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the Unexpected Dominance of Premiere Pro

In 2009, at the peak of its powers, FCP 7 was replaced with FCP X.

A 2007 SCRI study reported that Final Cut Pro made up 49% of the US pro editing market and Avid at 22%. A published survey in 2008 by the American Cinema Editors Guild placed their users at 21% Final Cut Pro, with the rest AVID Media Composer. With a suddenly different landscape, Adobe Premiere Pro emerged as the app of choice for FCP 7 editors. At the time, Premiere Pro did not have the popularity of FCP & & AVID Media Composer.

Fast forward to 2019, with the over 12 million subscribers of Creative Cloud,  Premiere Pro is very popular and positioned to be the editing app of the future.

These days PP is used to cut features (Deadpool, Gone Girl) and it has become part of the Big 4 (Adobe Premiere Pro, Avid Media Composer, DaVinci Resolve, and Apple Final Cut Pro X). Filmmakers and Editors will probably always argue about which is better, just like photographers argue about Canon vs Nikon, DLSR vs Mirrorless, etc. (so feel free to voice your opinion in the comments).

So here are my unscientific thoughts on why Premiere Pro may be the editing app to beat in 2019 and beyond.

Adobe has continually evolved and innovated

Like myself, a lot of editors saw Premiere Pro as a continuation of FCP.

 

Yeah, CS3 was a step back from FCP 7, but since then the Adobe team has steadily improved and innovated at a brisk pace. Features that stand out to me are the responsive and easy to use Multicam, the ability to blur faces/copyrighted info with the builtin masking/tracking tools, Warp Stabilizer (stabilize handheld footage), and the Essential Graphics Panel (create titles and customize templates).

 

In 2017 they added a future looking feature with the addition of built-in VR tools (formerly Mettle’s Skybox VR and 360˚ ).

 

Integration with Photoshop, AE, Character Animator, and extensive selection of third-party assets

Photoshop and After Effects are both industry standards, and integrate very well with PP. My workflow is to import layers PS and AI into After Effects, and then take that into PP via Dynamic Link.

The 2019 versions of After Effects and Character Animator add powerful features like Content-Aware Fill, easier puppet rigging. And improved lip sync.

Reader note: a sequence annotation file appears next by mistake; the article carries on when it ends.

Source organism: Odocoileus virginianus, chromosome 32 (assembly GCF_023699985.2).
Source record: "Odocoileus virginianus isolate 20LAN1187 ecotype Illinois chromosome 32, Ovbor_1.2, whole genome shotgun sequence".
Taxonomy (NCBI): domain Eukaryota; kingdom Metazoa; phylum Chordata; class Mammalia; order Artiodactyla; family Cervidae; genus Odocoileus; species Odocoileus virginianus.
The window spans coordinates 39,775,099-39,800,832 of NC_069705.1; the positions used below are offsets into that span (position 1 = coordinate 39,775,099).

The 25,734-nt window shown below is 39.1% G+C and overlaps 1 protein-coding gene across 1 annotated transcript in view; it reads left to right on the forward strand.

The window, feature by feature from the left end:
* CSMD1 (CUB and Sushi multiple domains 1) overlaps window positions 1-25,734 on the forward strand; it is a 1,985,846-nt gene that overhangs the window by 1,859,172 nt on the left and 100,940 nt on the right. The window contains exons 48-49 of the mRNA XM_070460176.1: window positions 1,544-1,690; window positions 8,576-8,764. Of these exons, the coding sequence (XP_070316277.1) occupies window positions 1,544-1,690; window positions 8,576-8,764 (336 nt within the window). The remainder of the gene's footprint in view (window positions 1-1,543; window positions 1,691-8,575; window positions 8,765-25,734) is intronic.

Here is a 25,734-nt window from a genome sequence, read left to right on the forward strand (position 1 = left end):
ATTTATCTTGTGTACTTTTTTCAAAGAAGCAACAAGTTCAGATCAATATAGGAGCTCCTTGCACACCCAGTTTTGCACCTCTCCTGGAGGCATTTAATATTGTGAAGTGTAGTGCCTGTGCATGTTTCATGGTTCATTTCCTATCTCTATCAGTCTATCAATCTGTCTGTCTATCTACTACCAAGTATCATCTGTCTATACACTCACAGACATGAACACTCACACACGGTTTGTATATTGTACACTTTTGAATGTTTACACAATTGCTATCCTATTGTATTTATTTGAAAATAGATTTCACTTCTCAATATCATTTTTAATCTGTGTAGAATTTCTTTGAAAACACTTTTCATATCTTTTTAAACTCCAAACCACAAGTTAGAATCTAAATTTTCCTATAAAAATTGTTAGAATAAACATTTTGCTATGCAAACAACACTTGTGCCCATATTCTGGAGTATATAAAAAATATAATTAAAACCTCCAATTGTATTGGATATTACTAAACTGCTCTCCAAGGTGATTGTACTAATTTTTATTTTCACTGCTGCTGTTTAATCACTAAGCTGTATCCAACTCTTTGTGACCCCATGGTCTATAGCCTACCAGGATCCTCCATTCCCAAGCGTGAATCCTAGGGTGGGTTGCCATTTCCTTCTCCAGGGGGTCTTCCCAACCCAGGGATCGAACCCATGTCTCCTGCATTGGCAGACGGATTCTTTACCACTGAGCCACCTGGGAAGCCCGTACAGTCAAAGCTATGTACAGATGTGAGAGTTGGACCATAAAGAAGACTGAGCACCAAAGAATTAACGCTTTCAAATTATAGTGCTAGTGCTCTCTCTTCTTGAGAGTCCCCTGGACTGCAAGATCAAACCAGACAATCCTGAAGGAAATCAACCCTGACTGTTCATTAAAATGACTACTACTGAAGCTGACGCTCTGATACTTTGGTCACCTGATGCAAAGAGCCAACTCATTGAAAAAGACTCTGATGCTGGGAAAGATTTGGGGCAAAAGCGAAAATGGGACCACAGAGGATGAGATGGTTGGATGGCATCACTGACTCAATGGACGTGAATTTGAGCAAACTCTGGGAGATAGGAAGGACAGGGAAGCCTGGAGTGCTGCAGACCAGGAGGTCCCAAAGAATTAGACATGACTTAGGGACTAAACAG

Third Party plugins let you customize PP and really extend an already robust toolset.

 

ToolFarm is a poplar vendor of everybody’s plugins, and there are marketplaces like ProductionCrate that offer free and paid elements, templates, and scripts that can be used in PP and AE.

 

I often use ProductionCrate’s light wrap script to get better composites when keying with Keylight in AE.

 

Premiere Pro integration with AdobeExchange

Using Adobe Exchange, Premiere Pro and other Adobe apps offer extensions, plugins, and scripts (paid and free) that integrate with other companies products.

Popular options are video review from Frame.io and Wipster.

Inside of PP, go to Window > Find extensions on Exchange. Download what you want and the extensions will then be installed (PP must be closed). Select the extensions you have installed (Windows > Extensions), and then add to them a custom workspace for quick access.

Creative Cloud owners already have Premiere Pro

If you have the Creative Cloud “All Apps” Plan, then you have Premiere Pro/After Effects as part of it.

Companies already using industry standards Photoshop, Illustrator, Lightroom, and InDesign can use Premiere Pro, After Effects, Character Animator, Audition without spending any more money on software.

As of 2016 had approx. 12 million subscribers. Statista estimates 19.74 million by 2024.

Adobe offers the All Apps plan for $52.99 a month (Students/teachers are $19.99/mo the first year, and US $29.99/mo after that.

Mobile apps integration

 

Mobile seems to be the next frontier for creatives in all industries, and Adobe has a whole suite of Mobile Apps (Spark, Capture, Adobe XD) that sync with desktop apps.

Being able to start working on your phone/tablet and then finish that work on a desktop app is a smart philosophy.

Premiere Pro Rush is a streamlined version of Premiere Pro that runs on a computer or mobile., and it is a tool for hobbyists/producers to cut in. It seems like a similar idea to Resolve 16’s new “Cut Page” but is a standalone app instead of being part of the app.

You can start work on your phone/tablet, and then continue editing in PP bu using “Open Premiere Rush Project…”

It’s Cross-Platform

Cross-Platform support is a big one, as it really increases the number of folks using PP and Adobe in general. In the last 3 years, Mac users have been disappointed with the lack of pro machines (still waiting for the Mac Pro trashcan replacement), and the PC offers more choices, hackintosh and build your own options.

So are you using Premiere Pro?

Share your thoughts and insights in the comment below.